In a tribute to Angus Deaton, the 2015 Nobel laureate in Economics, Diane Coffey and Dean Spears – former graduate students of Prof. Deaton at Princeton University – review some of his work on the well-being of the poor in India, and discuss the paradoxes and puzzles that still remain.
About two weeks ago, Angus Deaton became the 2015 Nobel laureate in Economics. Apparently, when the prize committee called, Angus could not manage to stop thanking them. Eventually, the committee kindly had to put a stop to it: they thanked
The field of development economics certainly has much for which to thank Angus Deaton. Indeed, he helped build the micro-empirical platform upon which essentially the entirety of contemporary development economics stands. While constructing such tools and teaching us all to use them by his example, he has contributed clarity and wisdom to some of our field’s most important questions.
He challenges us all to choose paradox, hard work and honesty when it comes to our own empirical questions. The two of us were lucky enough to receive these lessons in person as graduate students at Princeton. And, of course, whether one is in Princeton or India or anywhere else, Professor Deaton challenges us through the clarity and wisdom of his writing. Much of this writing has been about well-being in India. In this article, we highlight some of Angus Deaton’s ideas for India. As a tribute to Professor Deaton, we review some of his work on what measurements reveal about the well-being of the poor, and what paradoxes and blind spots still remain.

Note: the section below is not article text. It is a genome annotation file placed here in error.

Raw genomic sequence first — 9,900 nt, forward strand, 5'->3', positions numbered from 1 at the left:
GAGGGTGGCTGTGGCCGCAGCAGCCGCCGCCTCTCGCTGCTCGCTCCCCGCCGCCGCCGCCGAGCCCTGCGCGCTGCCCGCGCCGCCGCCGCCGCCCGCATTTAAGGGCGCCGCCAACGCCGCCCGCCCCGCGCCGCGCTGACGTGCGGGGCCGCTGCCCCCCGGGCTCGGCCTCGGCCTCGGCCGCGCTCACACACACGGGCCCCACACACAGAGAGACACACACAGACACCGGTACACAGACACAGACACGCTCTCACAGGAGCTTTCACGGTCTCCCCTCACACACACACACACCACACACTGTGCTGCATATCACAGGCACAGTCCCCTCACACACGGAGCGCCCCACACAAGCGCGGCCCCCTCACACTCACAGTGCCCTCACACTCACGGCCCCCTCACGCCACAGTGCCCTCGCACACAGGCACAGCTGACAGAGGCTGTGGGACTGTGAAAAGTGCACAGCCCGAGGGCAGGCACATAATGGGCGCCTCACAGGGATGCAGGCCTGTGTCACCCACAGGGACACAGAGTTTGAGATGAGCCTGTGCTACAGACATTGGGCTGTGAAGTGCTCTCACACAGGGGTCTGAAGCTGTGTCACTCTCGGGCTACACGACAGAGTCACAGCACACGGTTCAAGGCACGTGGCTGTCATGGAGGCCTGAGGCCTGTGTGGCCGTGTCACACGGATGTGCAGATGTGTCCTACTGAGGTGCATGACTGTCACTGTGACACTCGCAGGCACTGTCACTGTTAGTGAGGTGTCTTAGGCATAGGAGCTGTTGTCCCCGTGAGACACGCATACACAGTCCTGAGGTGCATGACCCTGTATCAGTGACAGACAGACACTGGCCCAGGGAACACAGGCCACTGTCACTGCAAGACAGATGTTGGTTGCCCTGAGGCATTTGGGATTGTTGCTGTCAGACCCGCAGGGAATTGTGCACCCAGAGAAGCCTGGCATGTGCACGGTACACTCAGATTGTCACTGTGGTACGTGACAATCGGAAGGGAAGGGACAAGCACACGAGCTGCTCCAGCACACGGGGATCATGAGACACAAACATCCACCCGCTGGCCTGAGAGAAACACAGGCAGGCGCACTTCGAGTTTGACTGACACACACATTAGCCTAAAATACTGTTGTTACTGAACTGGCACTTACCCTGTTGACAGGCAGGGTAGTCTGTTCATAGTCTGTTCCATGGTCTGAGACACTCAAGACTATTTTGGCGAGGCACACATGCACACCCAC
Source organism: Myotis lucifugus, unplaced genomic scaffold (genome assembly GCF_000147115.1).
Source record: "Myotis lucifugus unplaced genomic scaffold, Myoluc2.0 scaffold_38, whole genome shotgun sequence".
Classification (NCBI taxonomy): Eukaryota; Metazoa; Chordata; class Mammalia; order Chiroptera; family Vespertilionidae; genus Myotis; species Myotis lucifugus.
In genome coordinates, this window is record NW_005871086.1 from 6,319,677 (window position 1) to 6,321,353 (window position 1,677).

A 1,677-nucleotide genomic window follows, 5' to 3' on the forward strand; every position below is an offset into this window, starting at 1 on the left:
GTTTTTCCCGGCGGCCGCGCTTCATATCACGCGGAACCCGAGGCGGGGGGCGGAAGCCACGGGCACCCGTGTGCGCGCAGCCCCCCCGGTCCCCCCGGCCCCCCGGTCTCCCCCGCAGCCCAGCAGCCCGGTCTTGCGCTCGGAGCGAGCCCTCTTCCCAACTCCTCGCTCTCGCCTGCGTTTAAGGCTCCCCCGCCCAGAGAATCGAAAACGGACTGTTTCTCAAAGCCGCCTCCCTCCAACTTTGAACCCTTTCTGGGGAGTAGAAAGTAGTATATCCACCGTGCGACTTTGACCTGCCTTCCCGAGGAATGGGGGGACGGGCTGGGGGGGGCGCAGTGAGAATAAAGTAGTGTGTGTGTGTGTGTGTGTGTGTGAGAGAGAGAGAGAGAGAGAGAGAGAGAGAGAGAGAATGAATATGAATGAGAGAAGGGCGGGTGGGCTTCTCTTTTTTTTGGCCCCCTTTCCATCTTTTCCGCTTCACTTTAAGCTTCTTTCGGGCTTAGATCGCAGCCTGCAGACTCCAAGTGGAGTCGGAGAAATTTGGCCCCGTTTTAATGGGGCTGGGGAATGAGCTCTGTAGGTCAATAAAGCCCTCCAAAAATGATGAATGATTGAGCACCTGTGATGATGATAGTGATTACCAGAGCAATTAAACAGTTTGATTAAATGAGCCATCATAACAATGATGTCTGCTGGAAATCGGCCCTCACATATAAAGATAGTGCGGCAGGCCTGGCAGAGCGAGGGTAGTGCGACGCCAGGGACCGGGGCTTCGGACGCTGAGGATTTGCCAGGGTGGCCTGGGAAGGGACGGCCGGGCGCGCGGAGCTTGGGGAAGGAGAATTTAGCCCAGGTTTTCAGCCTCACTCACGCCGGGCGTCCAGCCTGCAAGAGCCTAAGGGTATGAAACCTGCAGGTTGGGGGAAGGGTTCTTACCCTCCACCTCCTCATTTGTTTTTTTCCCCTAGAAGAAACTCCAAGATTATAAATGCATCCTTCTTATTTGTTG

Household surveys and aggregate statistics
Some of the work that Angus Deaton is most widely known for throughout the field of economics is careful thought about the relationship between aggregate statistics and what is learned from household-level survey data. This is particularly important for India, where it is widely publicised that GDP (Gross Domestic Product) growth has recently been fast, but fewer people are aware that consumption growth, as measured in household surveys, has been much slower. For example, India Human Development Survey data were recently released, which allow a comparison between consumption in 2005 and 2012. Over this seven-year period, World Bank data claim that GDP per capita grew at a rate of over 10% per year; yet, the survey data show that household consumption per capita grew by less than 5% per year. This is still a remarkable improvement in